According to airline industry sources national airline El Al
will begin to fly on Shabbos and holidays after the
government begins to implement its plan to privatize the
company, which it appears will involve a takeover by
According to reports Arkia recently took control of over 50
percent of El Al stocks and options, at the Tel Aviv
Securities Exchange. Tourist industry figures believe that
when the core control of the company is transferred to Arkia,
El Al will begin to operate on Shabbos and holidays "thereby
allowing it to join international agreements with major world
The owners of Arkia are expected to realize their options in
the first phase by June 5th by purchasing 49 percent of El Al
shares and in the second phase by the beginning of January
2005 by purchasing additional shares that will allow it to
hold core control of the company. If the options are not
exercised by June 5th, they expire and will return to the
government. Arkia Managing Director Izzi Borovich said he
will have little problem raising $50 million to complete the
deal and to merge Arkia into El Al. He tried to ease El Al
administration workers' concerns over layoffs following the
merger, saying he would not replace company management.
Dror Strum, in charge of business antitrust restrictions, has
claimed in the past that the merger of the two Israeli
airlines presents a problem because it would decrease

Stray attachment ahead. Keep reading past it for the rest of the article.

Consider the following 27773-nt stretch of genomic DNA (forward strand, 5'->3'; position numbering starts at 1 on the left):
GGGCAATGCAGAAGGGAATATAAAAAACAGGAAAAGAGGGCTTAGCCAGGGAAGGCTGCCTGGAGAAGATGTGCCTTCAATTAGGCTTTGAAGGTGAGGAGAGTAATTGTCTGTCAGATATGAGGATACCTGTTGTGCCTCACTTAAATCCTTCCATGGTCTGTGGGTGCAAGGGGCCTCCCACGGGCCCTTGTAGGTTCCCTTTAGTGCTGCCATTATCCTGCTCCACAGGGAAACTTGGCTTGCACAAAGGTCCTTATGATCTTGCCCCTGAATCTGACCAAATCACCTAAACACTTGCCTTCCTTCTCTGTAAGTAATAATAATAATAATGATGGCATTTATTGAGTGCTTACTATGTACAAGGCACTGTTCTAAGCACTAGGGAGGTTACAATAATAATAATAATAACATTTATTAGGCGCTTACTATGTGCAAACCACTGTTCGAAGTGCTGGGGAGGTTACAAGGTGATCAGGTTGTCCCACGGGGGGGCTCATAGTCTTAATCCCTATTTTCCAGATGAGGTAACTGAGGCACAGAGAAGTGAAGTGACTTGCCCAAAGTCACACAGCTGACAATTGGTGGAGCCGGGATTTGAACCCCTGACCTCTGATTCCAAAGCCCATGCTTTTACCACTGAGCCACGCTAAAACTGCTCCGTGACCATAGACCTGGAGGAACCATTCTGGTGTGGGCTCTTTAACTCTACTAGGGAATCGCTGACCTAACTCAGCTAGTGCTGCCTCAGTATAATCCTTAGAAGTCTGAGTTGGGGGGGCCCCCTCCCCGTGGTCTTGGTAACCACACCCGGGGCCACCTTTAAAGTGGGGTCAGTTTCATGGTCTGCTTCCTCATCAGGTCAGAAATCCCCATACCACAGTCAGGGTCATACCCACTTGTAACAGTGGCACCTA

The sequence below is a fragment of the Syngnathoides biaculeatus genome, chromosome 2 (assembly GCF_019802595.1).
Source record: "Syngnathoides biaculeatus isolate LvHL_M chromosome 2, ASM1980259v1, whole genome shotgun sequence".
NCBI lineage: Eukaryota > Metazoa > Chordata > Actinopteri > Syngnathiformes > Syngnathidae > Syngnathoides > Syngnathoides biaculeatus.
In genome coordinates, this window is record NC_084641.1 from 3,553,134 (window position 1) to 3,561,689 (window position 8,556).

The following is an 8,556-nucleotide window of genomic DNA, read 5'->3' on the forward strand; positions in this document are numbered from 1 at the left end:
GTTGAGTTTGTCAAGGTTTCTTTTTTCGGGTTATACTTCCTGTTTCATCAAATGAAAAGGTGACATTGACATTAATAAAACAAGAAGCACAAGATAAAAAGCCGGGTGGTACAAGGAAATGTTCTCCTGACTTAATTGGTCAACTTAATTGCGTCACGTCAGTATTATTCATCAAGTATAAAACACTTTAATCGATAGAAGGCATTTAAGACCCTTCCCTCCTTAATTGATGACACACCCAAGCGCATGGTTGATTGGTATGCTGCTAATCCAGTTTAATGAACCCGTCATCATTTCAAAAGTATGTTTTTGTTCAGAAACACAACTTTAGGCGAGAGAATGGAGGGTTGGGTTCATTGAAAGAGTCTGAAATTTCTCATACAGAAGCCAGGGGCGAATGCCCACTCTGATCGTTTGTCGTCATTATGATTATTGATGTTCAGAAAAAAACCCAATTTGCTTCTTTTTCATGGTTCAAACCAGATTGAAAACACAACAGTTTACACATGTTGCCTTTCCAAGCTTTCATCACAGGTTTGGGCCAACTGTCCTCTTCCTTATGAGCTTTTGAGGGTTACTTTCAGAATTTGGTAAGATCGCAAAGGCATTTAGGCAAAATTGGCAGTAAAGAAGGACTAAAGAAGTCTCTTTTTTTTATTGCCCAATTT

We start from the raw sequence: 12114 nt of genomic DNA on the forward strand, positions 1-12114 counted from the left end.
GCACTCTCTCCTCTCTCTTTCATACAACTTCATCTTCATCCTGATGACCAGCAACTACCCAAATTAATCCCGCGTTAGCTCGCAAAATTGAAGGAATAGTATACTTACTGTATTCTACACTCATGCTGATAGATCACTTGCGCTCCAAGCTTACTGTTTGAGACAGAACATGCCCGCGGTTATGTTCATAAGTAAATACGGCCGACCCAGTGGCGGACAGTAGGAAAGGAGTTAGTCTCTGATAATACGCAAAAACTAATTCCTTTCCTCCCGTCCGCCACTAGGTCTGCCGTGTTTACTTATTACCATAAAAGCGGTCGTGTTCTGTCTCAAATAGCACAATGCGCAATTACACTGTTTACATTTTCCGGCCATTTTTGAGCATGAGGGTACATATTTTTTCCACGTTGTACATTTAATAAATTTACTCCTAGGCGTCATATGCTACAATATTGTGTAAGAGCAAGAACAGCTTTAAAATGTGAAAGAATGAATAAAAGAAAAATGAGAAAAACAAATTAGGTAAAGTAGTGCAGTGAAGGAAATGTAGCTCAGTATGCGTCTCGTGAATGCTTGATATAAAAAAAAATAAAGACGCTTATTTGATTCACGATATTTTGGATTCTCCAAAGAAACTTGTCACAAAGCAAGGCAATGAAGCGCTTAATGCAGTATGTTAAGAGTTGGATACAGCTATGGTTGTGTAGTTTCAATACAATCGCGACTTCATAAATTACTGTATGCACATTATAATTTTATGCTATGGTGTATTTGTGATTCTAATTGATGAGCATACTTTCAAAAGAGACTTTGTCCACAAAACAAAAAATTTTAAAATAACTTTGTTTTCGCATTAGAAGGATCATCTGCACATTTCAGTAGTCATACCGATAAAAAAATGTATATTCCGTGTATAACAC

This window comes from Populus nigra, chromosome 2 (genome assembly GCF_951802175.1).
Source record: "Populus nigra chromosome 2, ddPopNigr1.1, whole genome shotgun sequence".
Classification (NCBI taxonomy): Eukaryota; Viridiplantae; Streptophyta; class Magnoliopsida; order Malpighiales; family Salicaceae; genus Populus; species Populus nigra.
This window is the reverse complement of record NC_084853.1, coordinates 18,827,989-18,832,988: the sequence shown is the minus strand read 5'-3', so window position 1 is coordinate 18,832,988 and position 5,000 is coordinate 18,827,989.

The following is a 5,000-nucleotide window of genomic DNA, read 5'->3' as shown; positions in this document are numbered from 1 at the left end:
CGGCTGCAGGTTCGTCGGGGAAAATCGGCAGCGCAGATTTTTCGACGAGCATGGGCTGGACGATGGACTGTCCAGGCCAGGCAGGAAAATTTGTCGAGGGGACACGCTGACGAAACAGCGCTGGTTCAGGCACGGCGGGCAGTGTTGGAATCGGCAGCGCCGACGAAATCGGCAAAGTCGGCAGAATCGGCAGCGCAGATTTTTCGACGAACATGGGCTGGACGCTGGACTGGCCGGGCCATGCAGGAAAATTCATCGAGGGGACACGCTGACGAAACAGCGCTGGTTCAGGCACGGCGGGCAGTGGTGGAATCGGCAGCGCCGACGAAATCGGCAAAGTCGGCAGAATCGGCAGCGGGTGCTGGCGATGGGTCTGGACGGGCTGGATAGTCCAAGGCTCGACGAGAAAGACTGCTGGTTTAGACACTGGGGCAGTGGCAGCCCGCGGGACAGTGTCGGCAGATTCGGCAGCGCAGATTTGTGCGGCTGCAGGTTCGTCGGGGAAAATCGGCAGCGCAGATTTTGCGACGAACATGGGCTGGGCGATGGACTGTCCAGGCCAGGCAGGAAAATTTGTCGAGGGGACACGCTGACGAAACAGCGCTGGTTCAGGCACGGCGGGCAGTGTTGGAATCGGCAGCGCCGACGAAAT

competitiveness. Arkia will have to receive his approval
before exercising its options, Strum said. "When the time
comes we will have to sit down with the figures involved in
the matter and find a way to solve the problems and how to
limit the united company's cooperation with Yisrair, which is
the only competing company in the airline market in Israel.
Cooperation is liable to lead to a monopoly and agreements on
flight prices, which would be to the customers'
Many El Al workers expressed worries that an Arkia takeover
would lead to the firing of religious employees who refuse to
work on Shabbos and holidays.
In response, MK Rabbi Avrohom Ravitz told a Yated
Ne'eman reporter that when the government decided to
privatize El Al it was clear it would be impossible to
prevent it from flying on Shabbos and holidays. "The state is
gradually losing its Jewish identity and the prominent Jewish
emblem--keeping Shabbos. The day will come when the State of
Israel will become a nation like all of the other peoples,
and the nations of the world, too, will relate to it as a
state that has no Jewish identity."
MK Rabbi Moshe Gafni told Yated Ne'eman, "Gedolei
Yisroel shlita have told the religious public how to
relate to an airline company that is operated by Jews on
Shabbos and holidays, which constitutes a major, public
desecration of Shabbos and encompasses hundreds of workers.
The businessmen who want to purchase El Al will have to make
their financial and business calculations, and assess whether
it is worthwhile for them to lose a substantial segment of
regular religious passengers who have been loyal to the
company . . . In addition to the aim of privatizing
government and public companies, the government has plans to
open the market to competition and to decrease the monopolies
in the market, which are to the consumers' disadvantage. In
the deal in question, the monopoly in the airline industry
would become stronger and it would be bad for the economy and
for consumers. Therefore it comes as a surprise that the
government is promoting this destructive move."
During the first nine months of 2003 El Al suffered $14
million in losses. The company ended the third quarter of
2003 with a profit of $61 million. Valued at $197.5 million,
El Al employs 3,170 workers and has 29 planes.